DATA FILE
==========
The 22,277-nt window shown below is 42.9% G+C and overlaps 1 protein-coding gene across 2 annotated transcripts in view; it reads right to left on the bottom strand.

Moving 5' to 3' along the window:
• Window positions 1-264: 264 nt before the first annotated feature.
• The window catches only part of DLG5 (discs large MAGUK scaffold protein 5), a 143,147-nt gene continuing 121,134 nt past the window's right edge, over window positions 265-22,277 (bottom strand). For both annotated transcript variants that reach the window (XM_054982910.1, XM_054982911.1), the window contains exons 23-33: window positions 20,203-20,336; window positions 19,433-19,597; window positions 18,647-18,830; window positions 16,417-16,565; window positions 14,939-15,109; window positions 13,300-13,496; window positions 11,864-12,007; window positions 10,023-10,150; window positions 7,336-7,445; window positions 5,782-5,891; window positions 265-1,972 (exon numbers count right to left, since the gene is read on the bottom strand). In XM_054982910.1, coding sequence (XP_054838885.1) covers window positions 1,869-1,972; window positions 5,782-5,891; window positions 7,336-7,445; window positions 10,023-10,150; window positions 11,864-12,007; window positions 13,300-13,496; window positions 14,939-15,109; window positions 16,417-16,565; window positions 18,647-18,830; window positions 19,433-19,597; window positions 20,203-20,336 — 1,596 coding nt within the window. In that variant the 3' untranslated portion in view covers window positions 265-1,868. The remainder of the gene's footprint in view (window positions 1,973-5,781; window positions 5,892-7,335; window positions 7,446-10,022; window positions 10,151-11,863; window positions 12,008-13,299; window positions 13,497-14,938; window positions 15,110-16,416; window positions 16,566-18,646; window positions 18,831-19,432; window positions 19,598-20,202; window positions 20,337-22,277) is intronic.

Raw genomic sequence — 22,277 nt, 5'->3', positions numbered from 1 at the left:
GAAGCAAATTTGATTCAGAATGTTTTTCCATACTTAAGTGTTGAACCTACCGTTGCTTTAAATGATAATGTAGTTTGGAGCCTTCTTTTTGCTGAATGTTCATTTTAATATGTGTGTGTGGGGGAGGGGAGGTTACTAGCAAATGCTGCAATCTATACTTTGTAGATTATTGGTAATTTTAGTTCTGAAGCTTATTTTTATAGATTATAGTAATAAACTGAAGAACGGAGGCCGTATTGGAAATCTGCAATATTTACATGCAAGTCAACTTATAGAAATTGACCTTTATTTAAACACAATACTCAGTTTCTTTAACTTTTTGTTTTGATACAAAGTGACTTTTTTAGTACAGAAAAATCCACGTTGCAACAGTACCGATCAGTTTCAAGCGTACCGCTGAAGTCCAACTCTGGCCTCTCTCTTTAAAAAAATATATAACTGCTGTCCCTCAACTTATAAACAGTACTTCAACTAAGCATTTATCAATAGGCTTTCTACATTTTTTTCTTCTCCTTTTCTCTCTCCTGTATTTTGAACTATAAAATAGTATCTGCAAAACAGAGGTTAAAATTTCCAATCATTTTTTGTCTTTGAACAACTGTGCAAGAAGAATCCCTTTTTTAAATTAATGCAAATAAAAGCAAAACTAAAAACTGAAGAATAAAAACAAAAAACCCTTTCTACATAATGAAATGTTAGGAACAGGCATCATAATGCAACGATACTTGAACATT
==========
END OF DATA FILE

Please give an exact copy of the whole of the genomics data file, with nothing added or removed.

The 22,277-nt window shown below is 42.9% G+C and overlaps 1 protein-coding gene across 2 annotated transcripts in view; it reads right to left on the bottom strand.

Moving 5' to 3' along the window:
• Window positions 1-264: 264 nt before the first annotated feature.
• The window catches only part of DLG5 (discs large MAGUK scaffold protein 5), a 143,147-nt gene continuing 121,134 nt past the window's right edge, over window positions 265-22,277 (bottom strand). For both annotated transcript variants that reach the window (XM_054982910.1, XM_054982911.1), the window contains exons 23-33: window positions 20,203-20,336; window positions 19,433-19,597; window positions 18,647-18,830; window positions 16,417-16,565; window positions 14,939-15,109; window positions 13,300-13,496; window positions 11,864-12,007; window positions 10,023-10,150; window positions 7,336-7,445; window positions 5,782-5,891; window positions 265-1,972 (exon numbers count right to left, since the gene is read on the bottom strand). In XM_054982910.1, coding sequence (XP_054838885.1) covers window positions 1,869-1,972; window positions 5,782-5,891; window positions 7,336-7,445; window positions 10,023-10,150; window positions 11,864-12,007; window positions 13,300-13,496; window positions 14,939-15,109; window positions 16,417-16,565; window positions 18,647-18,830; window positions 19,433-19,597; window positions 20,203-20,336 — 1,596 coding nt within the window. In that variant the 3' untranslated portion in view covers window positions 265-1,868. The remainder of the gene's footprint in view (window positions 1,973-5,781; window positions 5,892-7,335; window positions 7,446-10,022; window positions 10,151-11,863; window positions 12,008-13,299; window positions 13,497-14,938; window positions 15,110-16,416; window positions 16,566-18,646; window positions 18,831-19,432; window positions 19,598-20,202; window positions 20,337-22,277) is intronic.

Raw genomic sequence — 22,277 nt, 5'->3', positions numbered from 1 at the left:
GAAGCAAATTTGATTCAGAATGTTTTTCCATACTTAAGTGTTGAACCTACCGTTGCTTTAAATGATAATGTAGTTTGGAGCCTTCTTTTTGCTGAATGTTCATTTTAATATGTGTGTGTGGGGGAGGGGAGGTTACTAGCAAATGCTGCAATCTATACTTTGTAGATTATTGGTAATTTTAGTTCTGAAGCTTATTTTTATAGATTATAGTAATAAACTGAAGAACGGAGGCCGTATTGGAAATCTGCAATATTTACATGCAAGTCAACTTATAGAAATTGACCTTTATTTAAACACAATACTCAGTTTCTTTAACTTTTTGTTTTGATACAAAGTGACTTTTTTAGTACAGAAAAATCCACGTTGCAACAGTACCGATCAGTTTCAAGCGTACCGCTGAAGTCCAACTCTGGCCTCTCTCTTTAAAAAAATATATAACTGCTGTCCCTCAACTTATAAACAGTACTTCAACTAAGCATTTATCAATAGGCTTTCTACATTTTTTTCTTCTCCTTTTCTCTCTCCTGTATTTTGAACTATAAAATAGTATCTGCAAAACAGAGGTTAAAATTTCCAATCATTTTTTGTCTTTGAACAACTGTGCAAGAAGAATCCCTTTTTTAAATTAATGCAAATAAAAGCAAAACTAAAAACTGAAGAATAAAAACAAAAAACCCTTTCTACATAATGAAATGTTAGGAACAGGCATCATAATGCAACGATACTTGAACATT